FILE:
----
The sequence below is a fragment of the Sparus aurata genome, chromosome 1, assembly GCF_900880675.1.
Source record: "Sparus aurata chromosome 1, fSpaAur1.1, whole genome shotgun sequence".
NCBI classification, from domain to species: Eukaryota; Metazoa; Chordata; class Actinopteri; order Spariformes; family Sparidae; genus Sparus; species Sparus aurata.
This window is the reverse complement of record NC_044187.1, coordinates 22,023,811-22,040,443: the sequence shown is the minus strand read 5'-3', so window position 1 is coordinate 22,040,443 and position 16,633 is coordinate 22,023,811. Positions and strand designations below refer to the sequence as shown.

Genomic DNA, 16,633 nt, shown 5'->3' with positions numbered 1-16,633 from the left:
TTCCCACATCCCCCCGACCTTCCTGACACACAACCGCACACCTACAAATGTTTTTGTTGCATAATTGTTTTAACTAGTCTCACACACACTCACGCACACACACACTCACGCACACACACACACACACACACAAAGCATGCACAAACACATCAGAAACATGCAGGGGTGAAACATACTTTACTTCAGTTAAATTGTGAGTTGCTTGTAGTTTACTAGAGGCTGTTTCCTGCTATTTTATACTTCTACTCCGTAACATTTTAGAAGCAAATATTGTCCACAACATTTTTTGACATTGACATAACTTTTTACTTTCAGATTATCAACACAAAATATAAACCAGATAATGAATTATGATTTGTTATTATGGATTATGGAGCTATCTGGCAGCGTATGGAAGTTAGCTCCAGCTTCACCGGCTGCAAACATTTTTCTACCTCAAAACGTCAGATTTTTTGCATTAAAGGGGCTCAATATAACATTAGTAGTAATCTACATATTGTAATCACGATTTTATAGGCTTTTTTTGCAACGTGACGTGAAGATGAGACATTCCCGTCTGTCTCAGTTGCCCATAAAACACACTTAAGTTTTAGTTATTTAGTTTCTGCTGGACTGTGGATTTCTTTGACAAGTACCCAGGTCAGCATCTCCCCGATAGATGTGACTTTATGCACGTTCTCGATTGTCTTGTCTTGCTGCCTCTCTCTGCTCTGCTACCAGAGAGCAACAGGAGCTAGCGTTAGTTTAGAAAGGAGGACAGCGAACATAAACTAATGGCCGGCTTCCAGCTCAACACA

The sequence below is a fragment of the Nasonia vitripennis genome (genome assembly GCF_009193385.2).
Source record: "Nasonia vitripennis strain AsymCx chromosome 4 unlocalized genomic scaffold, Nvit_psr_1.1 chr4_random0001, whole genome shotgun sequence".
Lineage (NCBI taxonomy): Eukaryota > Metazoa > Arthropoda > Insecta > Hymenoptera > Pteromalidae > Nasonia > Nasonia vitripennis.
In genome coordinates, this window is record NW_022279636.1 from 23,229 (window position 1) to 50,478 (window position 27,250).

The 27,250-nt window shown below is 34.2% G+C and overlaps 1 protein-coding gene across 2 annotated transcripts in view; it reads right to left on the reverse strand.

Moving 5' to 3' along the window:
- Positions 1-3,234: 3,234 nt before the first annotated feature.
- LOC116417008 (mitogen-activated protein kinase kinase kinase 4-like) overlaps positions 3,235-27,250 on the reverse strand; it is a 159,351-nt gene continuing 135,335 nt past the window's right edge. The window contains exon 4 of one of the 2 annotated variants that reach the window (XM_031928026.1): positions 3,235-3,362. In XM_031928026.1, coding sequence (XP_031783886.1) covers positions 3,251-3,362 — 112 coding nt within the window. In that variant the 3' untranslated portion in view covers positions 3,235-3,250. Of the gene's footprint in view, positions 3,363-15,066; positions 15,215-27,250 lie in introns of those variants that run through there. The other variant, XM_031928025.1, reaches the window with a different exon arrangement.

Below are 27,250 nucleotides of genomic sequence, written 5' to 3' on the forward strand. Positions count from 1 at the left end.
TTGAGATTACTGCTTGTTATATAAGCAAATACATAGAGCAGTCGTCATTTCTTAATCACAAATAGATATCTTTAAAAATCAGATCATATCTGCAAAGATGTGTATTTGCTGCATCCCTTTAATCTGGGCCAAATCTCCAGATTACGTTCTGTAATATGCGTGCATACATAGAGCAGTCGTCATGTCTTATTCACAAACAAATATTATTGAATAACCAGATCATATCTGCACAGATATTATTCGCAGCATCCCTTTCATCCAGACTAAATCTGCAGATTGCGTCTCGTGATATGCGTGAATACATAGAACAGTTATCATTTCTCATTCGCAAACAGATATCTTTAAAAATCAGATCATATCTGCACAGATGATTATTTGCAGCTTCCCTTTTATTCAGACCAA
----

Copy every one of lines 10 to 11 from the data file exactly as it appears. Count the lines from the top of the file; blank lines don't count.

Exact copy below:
In genome coordinates, this window is record NW_022279636.1 from 23,229 (window position 1) to 50,478 (window position 27,250).

The 27,250-nt window shown below is 34.2% G+C and overlaps 1 protein-coding gene across 2 annotated transcripts in view; it reads right to left on the reverse strand.